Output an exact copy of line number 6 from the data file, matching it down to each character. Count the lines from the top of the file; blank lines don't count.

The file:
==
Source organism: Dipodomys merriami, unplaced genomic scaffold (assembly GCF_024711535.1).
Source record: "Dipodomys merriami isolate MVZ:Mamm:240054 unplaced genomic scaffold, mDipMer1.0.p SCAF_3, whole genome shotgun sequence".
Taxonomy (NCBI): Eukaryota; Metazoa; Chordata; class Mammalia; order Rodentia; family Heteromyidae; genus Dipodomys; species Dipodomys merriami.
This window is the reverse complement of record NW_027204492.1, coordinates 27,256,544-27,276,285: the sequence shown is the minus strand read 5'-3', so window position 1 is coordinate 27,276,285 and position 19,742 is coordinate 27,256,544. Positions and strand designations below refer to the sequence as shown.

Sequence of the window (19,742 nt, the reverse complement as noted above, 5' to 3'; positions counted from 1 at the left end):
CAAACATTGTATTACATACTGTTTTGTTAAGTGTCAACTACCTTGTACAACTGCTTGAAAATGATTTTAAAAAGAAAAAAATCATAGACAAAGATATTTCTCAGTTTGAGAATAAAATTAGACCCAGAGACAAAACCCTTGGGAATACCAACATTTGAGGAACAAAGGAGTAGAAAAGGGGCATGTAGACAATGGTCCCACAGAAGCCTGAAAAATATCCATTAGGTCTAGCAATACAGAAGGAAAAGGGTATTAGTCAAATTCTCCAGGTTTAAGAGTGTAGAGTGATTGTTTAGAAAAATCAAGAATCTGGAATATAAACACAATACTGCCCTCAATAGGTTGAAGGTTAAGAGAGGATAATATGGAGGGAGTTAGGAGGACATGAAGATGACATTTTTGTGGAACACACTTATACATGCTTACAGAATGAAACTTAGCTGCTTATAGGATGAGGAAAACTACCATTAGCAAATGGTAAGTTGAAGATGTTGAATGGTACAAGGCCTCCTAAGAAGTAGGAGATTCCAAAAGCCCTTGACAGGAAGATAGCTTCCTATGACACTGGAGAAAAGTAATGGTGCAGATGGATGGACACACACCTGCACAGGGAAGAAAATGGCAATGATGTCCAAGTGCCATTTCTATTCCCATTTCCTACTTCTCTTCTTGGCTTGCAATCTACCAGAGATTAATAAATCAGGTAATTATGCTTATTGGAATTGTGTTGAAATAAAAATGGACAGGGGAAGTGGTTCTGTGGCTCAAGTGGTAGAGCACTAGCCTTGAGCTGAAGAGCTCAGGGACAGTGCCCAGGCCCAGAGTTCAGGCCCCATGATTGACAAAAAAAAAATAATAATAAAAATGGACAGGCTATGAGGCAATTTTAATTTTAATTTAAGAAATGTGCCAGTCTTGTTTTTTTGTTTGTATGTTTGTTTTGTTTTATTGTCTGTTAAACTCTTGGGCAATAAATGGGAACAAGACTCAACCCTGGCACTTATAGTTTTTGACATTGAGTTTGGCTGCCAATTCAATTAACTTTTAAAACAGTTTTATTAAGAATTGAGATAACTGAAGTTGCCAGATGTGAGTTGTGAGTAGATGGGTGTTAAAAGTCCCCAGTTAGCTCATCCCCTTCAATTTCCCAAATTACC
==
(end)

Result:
CAAACATTGTATTACATACTGTTTTGTTAAGTGTCAACTACCTTGTACAACTGCTTGAAAATGATTTTAAAAAGAAAAAAATCATAGACAAAGATATTTCTCAGTTTGAGAATAAAATTAGACCCAGAGACAAAACCCTTGGGAATACCAACATTTGAGGAACAAAGGAGTAGAAAAGGGGCATGTAGACAATGGTCCCACAGAAGCCTGAAAAATATCCATTAGGTCTAGCAATACAGAAGGAAAAGGGTATTAGTCAAATTCTCCAGGTTTAAGAGTGTAGAGTGATTGTTTAGAAAAATCAAGAATCTGGAATATAAACACAATACTGCCCTCAATAGGTTGAAGGTTAAGAGAGGATAATATGGAGGGAGTTAGGAGGACATGAAGATGACATTTTTGTGGAACACACTTATACATGCTTACAGAATGAAACTTAGCTGCTTATAGGATGAGGAAAACTACCATTAGCAAATGGTAAGTTGAAGATGTTGAATGGTACAAGGCCTCCTAAGAAGTAGGAGATTCCAAAAGCCCTTGACAGGAAGATAGCTTCCTATGACACTGGAGAAAAGTAATGGTGCAGATGGATGGACACACACCTGCACAGGGAAGAAAATGGCAATGATGTCCAAGTGCCATTTCTATTCCCATTTCCTACTTCTCTTCTTGGCTTGCAATCTACCAGAGATTAATAAATCAGGTAATTATGCTTATTGGAATTGTGTTGAAATAAAAATGGACAGGGGAAGTGGTTCTGTGGCTCAAGTGGTAGAGCACTAGCCTTGAGCTGAAGAGCTCAGGGACAGTGCCCAGGCCCAGAGTTCAGGCCCCATGATTGACAAAAAAAAAATAATAATAAAAATGGACAGGCTATGAGGCAATTTTAATTTTAATTTAAGAAATGTGCCAGTCTTGTTTTTTTGTTTGTATGTTTGTTTTGTTTTATTGTCTGTTAAACTCTTGGGCAATAAATGGGAACAAGACTCAACCCTGGCACTTATAGTTTTTGACATTGAGTTTGGCTGCCAATTCAATTAACTTTTAAAACAGTTTTATTAAGAATTGAGATAACTGAAGTTGCCAGATGTGAGTTGTGAGTAGATGGGTGTTAAAAGTCCCCAGTTAGCTCATCCCCTTCAATTTCCCAAATTACC